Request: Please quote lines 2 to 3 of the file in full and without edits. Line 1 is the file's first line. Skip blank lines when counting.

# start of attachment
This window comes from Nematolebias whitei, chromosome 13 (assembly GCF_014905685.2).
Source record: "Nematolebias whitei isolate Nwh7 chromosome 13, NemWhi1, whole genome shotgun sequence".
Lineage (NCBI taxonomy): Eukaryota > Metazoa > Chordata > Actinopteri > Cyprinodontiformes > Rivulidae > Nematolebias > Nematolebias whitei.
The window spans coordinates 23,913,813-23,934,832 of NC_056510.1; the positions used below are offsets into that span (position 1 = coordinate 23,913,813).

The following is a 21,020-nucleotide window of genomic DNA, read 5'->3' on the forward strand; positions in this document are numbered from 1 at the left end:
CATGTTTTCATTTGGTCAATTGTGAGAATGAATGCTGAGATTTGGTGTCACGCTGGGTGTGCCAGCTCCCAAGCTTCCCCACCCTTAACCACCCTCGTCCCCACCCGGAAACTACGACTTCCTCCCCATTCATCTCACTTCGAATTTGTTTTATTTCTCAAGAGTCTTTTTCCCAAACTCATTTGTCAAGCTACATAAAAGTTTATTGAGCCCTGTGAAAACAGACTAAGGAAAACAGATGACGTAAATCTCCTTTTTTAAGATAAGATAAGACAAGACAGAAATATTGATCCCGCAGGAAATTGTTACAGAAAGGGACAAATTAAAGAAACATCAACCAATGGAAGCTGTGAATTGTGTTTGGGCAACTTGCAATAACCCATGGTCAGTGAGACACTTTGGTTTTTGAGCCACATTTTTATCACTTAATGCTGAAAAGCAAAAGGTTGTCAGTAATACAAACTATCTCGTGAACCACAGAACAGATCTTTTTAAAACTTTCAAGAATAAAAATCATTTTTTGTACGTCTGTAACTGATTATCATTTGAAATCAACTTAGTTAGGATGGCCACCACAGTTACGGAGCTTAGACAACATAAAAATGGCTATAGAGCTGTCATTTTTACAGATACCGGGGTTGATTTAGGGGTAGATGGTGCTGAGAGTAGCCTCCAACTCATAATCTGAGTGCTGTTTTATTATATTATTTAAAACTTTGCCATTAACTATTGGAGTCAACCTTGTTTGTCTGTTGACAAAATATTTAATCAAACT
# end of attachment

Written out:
Source record: "Nematolebias whitei isolate Nwh7 chromosome 13, NemWhi1, whole genome shotgun sequence".
Lineage (NCBI taxonomy): Eukaryota > Metazoa > Chordata > Actinopteri > Cyprinodontiformes > Rivulidae > Nematolebias > Nematolebias whitei.